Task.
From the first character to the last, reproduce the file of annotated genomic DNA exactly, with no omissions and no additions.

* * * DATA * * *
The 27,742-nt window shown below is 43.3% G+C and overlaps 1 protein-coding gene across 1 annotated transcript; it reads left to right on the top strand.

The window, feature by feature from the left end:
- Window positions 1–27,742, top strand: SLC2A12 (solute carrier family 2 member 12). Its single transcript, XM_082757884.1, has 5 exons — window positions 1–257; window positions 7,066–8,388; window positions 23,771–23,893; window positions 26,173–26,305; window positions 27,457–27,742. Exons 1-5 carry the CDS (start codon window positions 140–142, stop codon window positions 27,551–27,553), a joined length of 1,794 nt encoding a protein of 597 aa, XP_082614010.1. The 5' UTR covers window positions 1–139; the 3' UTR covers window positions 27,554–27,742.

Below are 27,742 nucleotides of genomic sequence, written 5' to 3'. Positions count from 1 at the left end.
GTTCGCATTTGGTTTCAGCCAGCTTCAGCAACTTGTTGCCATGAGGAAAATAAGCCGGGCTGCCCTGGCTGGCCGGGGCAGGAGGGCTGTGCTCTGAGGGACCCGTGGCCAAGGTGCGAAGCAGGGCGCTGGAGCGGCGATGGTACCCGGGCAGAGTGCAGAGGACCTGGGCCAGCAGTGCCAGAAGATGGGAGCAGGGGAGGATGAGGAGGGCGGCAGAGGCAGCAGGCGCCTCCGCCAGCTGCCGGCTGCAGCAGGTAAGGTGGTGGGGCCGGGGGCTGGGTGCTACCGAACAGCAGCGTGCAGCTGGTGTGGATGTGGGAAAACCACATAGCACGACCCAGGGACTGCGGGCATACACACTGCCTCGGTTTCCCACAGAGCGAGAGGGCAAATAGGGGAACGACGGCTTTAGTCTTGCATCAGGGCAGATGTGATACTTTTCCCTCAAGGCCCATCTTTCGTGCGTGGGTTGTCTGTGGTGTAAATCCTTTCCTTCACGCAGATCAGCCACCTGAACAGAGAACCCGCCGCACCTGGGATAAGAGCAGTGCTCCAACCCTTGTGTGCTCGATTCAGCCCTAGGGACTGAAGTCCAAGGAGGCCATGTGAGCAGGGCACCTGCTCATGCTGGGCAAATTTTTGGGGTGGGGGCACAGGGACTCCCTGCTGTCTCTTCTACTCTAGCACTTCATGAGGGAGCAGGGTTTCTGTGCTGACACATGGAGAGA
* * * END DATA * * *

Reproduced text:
The 27,742-nt window shown below is 43.3% G+C and overlaps 1 protein-coding gene across 1 annotated transcript; it reads left to right on the top strand.

The window, feature by feature from the left end:
- Window positions 1–27,742, top strand: SLC2A12 (solute carrier family 2 member 12). Its single transcript, XM_082757884.1, has 5 exons — window positions 1–257; window positions 7,066–8,388; window positions 23,771–23,893; window positions 26,173–26,305; window positions 27,457–27,742. Exons 1-5 carry the CDS (start codon window positions 140–142, stop codon window positions 27,551–27,553), a joined length of 1,794 nt encoding a protein of 597 aa, XP_082614010.1. The 5' UTR covers window positions 1–139; the 3' UTR covers window positions 27,554–27,742.

Below are 27,742 nucleotides of genomic sequence, written 5' to 3'. Positions count from 1 at the left end.
GTTCGCATTTGGTTTCAGCCAGCTTCAGCAACTTGTTGCCATGAGGAAAATAAGCCGGGCTGCCCTGGCTGGCCGGGGCAGGAGGGCTGTGCTCTGAGGGACCCGTGGCCAAGGTGCGAAGCAGGGCGCTGGAGCGGCGATGGTACCCGGGCAGAGTGCAGAGGACCTGGGCCAGCAGTGCCAGAAGATGGGAGCAGGGGAGGATGAGGAGGGCGGCAGAGGCAGCAGGCGCCTCCGCCAGCTGCCGGCTGCAGCAGGTAAGGTGGTGGGGCCGGGGGCTGGGTGCTACCGAACAGCAGCGTGCAGCTGGTGTGGATGTGGGAAAACCACATAGCACGACCCAGGGACTGCGGGCATACACACTGCCTCGGTTTCCCACAGAGCGAGAGGGCAAATAGGGGAACGACGGCTTTAGTCTTGCATCAGGGCAGATGTGATACTTTTCCCTCAAGGCCCATCTTTCGTGCGTGGGTTGTCTGTGGTGTAAATCCTTTCCTTCACGCAGATCAGCCACCTGAACAGAGAACCCGCCGCACCTGGGATAAGAGCAGTGCTCCAACCCTTGTGTGCTCGATTCAGCCCTAGGGACTGAAGTCCAAGGAGGCCATGTGAGCAGGGCACCTGCTCATGCTGGGCAAATTTTTGGGGTGGGGGCACAGGGACTCCCTGCTGTCTCTTCTACTCTAGCACTTCATGAGGGAGCAGGGTTTCTGTGCTGACACATGGAGAGA